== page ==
Bennet Calls for Japan to Lift Partial Ban on U.S. Beef

Backs Senate Resolution Urging Japan to Expand Market Access for U.S. Beef Products

Ban Currently Results in $1 Billion in Lost Exports for American Producers

Washington, DC - As Colorado's beef producers struggle through the current economic downturn, Michael Bennet, U.S. Senator for Colorado, joined Senate colleagues today in calling for Japan to expand its market to U.S. beef products.

Bennet cosponsored a bipartisan resolution introduced by Senators Mike Johanns (R-NE) and Blanche Lincoln (D-AR) pressing Japan to immediately lift the partial ban on U.S. beef products that dates back to 2003 and urging the Obama Administration to insist on increased market access from Japan.

"U.S. beef has long been proven to be safe by internationally recognized, science-based standards," Bennet said. "Japan's unwarranted objections and non-tariff trade barriers unfairly limit access to a critical market that is important to Colorado cattle producers, Colorado's beef industry and Colorado's economy."

Japan first closed its borders to all American beef products in 2003 citing Bovine Spongiform Encephalopathy (BSE) concerns. Today, Japan limits its imports of U.S. beef to boneless beef from cattle aged 20 months and younger. Increased access to the Japanese market would be a boon for producers in Colorado, which ranks second among all states as a supplier of beef to Japan and accounted for 20 percent of total U.S. beef exports to Japan in 2008. With the partial opening of its market to U.S. and Colorado beef, Japan's imports of beef from Colorado grew 122 percent to $76 million.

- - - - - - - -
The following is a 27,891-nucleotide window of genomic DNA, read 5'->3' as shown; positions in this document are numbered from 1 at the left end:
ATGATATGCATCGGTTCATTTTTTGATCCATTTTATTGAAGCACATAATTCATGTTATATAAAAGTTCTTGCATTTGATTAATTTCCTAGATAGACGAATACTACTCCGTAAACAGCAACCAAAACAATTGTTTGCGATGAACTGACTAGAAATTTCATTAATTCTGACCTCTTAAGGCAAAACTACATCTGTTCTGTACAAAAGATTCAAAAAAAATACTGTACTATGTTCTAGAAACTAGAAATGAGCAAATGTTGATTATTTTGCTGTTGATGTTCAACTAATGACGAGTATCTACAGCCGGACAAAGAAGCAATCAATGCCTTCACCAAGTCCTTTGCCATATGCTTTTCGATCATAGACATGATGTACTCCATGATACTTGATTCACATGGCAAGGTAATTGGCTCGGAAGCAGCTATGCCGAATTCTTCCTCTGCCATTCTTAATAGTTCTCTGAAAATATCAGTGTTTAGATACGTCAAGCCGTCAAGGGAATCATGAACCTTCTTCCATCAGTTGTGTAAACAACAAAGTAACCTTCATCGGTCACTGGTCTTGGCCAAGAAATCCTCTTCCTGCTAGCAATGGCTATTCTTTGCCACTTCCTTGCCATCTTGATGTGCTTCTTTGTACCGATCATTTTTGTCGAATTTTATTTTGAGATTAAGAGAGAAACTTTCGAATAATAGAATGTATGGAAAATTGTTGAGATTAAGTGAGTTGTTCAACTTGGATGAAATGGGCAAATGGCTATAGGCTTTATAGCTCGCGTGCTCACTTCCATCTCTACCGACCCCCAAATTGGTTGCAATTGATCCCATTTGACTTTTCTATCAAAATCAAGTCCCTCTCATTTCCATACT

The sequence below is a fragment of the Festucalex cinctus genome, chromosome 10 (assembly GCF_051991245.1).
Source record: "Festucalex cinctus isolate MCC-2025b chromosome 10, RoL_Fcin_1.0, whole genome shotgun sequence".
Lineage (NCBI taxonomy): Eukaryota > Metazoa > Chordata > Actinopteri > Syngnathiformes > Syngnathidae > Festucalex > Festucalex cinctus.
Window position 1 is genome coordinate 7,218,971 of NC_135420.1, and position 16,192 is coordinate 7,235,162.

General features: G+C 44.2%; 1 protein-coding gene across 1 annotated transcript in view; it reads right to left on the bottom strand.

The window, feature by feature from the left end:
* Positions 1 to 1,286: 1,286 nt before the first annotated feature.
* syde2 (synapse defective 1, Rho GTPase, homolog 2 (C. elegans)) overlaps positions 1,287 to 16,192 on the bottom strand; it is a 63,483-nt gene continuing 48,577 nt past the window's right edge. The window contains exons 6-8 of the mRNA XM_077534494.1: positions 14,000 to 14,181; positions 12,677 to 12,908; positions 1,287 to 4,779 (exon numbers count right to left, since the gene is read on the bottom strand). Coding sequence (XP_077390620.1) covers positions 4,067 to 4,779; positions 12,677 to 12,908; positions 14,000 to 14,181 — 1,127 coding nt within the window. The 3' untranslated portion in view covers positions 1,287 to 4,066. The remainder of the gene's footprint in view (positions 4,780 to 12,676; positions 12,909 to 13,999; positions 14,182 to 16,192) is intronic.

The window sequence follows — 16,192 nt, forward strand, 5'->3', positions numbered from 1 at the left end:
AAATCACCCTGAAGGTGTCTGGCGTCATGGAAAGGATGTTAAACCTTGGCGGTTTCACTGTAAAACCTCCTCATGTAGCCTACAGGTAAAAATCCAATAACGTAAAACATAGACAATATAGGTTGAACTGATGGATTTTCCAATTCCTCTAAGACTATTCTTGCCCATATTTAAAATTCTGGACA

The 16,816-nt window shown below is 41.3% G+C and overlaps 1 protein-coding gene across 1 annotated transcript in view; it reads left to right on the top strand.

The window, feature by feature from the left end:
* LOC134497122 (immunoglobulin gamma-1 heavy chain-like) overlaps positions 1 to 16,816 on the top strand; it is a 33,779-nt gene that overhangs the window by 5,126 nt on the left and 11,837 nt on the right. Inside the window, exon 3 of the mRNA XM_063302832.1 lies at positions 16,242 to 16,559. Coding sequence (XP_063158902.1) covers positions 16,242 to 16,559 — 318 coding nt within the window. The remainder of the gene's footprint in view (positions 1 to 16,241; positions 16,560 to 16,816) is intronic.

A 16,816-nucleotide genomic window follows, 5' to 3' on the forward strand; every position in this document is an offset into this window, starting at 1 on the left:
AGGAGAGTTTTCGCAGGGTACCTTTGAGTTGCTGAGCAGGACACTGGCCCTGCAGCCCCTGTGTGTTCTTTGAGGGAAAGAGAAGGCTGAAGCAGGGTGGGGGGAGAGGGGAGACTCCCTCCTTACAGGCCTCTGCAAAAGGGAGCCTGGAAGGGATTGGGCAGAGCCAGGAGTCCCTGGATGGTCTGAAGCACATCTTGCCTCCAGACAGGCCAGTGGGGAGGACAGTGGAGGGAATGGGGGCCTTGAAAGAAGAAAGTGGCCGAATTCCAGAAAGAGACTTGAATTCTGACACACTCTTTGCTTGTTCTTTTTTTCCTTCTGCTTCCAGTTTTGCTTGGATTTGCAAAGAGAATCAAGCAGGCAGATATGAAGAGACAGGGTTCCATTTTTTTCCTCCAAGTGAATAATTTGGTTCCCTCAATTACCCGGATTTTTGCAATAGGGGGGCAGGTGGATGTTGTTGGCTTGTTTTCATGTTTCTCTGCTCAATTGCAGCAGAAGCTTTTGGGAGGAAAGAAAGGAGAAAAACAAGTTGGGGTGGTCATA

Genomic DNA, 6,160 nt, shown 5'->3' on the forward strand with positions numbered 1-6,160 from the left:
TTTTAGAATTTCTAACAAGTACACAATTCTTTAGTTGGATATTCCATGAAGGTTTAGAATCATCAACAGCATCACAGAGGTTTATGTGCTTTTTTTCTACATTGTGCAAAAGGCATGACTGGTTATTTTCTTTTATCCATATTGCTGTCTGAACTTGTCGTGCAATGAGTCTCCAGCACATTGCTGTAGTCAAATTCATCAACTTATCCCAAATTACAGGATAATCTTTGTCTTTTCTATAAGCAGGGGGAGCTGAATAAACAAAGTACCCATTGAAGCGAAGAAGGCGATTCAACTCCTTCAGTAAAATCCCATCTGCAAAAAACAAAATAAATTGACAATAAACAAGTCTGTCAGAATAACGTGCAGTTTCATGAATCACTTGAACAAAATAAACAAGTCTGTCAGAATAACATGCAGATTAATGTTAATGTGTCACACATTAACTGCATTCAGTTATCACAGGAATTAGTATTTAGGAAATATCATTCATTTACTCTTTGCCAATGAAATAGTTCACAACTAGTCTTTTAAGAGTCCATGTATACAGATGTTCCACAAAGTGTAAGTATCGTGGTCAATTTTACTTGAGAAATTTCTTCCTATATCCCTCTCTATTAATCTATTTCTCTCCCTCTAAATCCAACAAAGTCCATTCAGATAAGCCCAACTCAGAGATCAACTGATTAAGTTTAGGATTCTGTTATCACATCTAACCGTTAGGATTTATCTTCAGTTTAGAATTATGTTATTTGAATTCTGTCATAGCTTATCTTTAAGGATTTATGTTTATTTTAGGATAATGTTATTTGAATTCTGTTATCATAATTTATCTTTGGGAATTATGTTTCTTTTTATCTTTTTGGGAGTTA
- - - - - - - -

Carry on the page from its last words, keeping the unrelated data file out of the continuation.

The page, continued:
Before the ban, Japan was the largest market for U.S. beef, with exports valued at $1.4 billion. Since the ban was enacted, from 2004-2009, U.S. beef exports to Japan averaged approximately $196 million, less than 15 percent of the 2003 level. According to the National Cattlemen's Beef Association, Japan's ban on U.S. beef results in approximately $1 billion in lost exports annually for American producers.

The internationally recognized authority, the World Organization for Animal Health (OIE), has classified the United States as a controlled risk country for BSE, which means that U.S. beef is safe for export and consumption.